Death: Expect it more, fear it less

Gather ye rosebuds while ye may, old time is still a-flying, and this same flower that smiles today, tomorrow will be dying

Robert Herrick,1648, To the Virgins, to Make Much of Time

We all experience death eventually, but nobody likes to talk about it.  “That’s morbid” or “Let’s not talk about that right now” are common things you hear when/if you bring up the topic of death.  I think that should change.  Not only to have a healthier outlook about it, but to help you live life to the fullest without necessarily “fearing” death.  

To quote the great stoic philosopher Epictetus “I cannot escape death, but at least I can escape the fear of it”.   I think this quote encapsulates exactly what I’ve been thinking about and what I’d like to bring to the attention of you, the reader. 

No matter what religion you believe in or even if you don’t believe in anything at all, you will experience death eventually.  That day could be today, tomorrow, months from now or hopefully, many years down the road.  Given the uncertainty of death, do you believe it’s smart to ignore the fact of death or do you think that it’s healthy to avoid the topic until you’re faced with it and forced to deal with it, whether it be with a family member or  yourself?  I believe preparing your mind around the topic of death can/will help you process it better when either yourself or a loved one’s time comes near. 

No I’m not talking about walking around all day just thinking about death or having a morbid fascination with it.  I’m talking about having a more “poetic” view of death, kind of a “smell the flowers along the way” sort of view about it.  I think most of us would agree that we all should spend less time worrying about things we cannot control and enjoy life’s moments more. 

Photo by Ryutaro Tsukata on

I’m 34 as of November 2020.  I’ve experienced a number of deaths and funerals in my life to include my mothers back in 2017.  Luckily for me, I prepared myself as much as possible by recognizing the warning signs of her health, lifestyle and other things.  I knew it wasn’t going to be long before she passed and I prepared myself for it.  Yes I was still sad, yes I cried, yes I still deal with it from time to time, but expecting it and coming to terms with the real possibility that it could happen soon helped my process.

No you can’t plan for unexpected deaths.  When someone young that you love is killed in a car wreck, or a disease pops up out of nowhere it’s going to be a huge blow to you emotionally, as it should, but you can still prepare your mind.   One way I recommend doing this is by knowing and expecting, in the back of your mind, that a tragedy is just around the corner.  This thought process isn’t morbid either, it’s a fact of life and accepting these facts of life, that is the human condition, will help you be caught just a little less off guard. 

I remember a conversation I had with my Aunt Kathy a few years ago.  We were standing on our family farm out in the country clearing out my grandfather’s things as he was moved into a nursing home.  She was obviously mentally and physically tired and being around her 70’s, rightly so.  I said something to the effect of “Life is crazy” and she told me “Gary, it doesn’t stop, it’s always something, that’s just life” and that made me think.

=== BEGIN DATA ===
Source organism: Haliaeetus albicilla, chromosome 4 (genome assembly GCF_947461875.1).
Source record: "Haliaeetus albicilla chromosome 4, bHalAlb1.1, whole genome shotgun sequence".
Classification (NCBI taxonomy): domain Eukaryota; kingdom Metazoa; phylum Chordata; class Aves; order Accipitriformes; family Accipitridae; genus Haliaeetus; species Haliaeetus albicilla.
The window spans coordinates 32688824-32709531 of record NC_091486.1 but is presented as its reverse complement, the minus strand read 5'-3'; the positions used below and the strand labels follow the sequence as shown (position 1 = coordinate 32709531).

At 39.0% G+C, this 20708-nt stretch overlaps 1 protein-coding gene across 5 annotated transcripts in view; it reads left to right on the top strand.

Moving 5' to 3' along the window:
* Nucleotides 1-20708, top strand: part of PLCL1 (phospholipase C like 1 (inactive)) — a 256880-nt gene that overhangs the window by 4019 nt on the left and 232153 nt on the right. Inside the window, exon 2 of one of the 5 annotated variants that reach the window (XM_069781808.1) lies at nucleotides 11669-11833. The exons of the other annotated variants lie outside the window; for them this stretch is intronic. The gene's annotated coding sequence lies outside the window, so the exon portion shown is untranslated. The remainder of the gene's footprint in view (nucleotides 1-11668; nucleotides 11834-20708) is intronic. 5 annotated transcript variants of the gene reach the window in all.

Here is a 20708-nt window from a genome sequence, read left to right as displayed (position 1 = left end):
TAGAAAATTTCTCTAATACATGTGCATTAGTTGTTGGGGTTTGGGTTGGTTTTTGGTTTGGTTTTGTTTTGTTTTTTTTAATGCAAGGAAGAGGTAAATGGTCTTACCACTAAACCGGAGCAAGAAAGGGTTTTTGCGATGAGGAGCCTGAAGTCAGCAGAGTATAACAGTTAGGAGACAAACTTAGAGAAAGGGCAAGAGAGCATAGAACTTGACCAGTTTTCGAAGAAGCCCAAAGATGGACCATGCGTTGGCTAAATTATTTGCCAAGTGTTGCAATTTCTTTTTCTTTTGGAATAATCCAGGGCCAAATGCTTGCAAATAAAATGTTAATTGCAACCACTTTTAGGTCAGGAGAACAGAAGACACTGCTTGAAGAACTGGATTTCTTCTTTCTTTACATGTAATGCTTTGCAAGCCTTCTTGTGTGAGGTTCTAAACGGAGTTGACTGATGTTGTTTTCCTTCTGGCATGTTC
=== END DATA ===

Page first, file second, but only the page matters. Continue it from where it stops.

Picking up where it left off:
Most people seem to have the mentality of looking forward to their golden years and retirement.  They imagine sitting on a beach with their spouse enjoying the ‘good life” that you worked so hard towards, I mean you deserve it after all, right?  The reality of this mentality is that 90% of the time this doesn’t come to fruition for most people.  If you’re lucky enough to make it to the age of 65+ you’ve been through lots of loss and hardships.  Loss of loved ones, setbacks, and at that age your time is most likely drawing to an end. 

Photo by Monica Silvestre on

“Gary, you’re really starting to bring me down here” you might say.  That’s not my point though.  My point is that once you reach a certain age, it’s healthy to come to terms mentally that you will have to deal with death more and more the older you get.  You can either get depressed about this fact when it occurs and fear it until it does, or you can appreciate the time you have left on this earth and the time you have left with those you love.  

Grieving is healthy, and basically inevitable as part of our human existence, but recognizing the difference between grieving and sulking is equally important.  Let’s say a loved one dies that you cared about who also cared about you.  Do you think they would appreciate you wrecking yourself emotionally or drowning yourself in a bottle for weeks on end because of their passing?  Or do you think they would appreciate you processing it healthily and appreciating the time you did have together?  I know I wouldn’t want those that I love to be tortured by my passing to their detriment.  

I’ll leave you with a poem that I have quoted most of my life that I think about often by Robert Herrick written in 1648 titled To the Virgins, to Make Much of Time

Gather ye Rose-buds while ye may,

    Old Time is still a-flying:

And this same flower that smiles today,

    Tomorrow will be dying.

The glorious Lamp of Heaven, the Sun,

    The higher he’s a getting;

The sooner will his Race be run,

    And nearer he’s to Setting.

That Age is best, which is the first,

    When Youth and Blood are warmer;

But being spent, the worse, and worst

    Times, still succeed the former.

Then be not coy, but use your time;

    And while ye may, go marry:

For having lost but once your prime,

    You may forever tarry.

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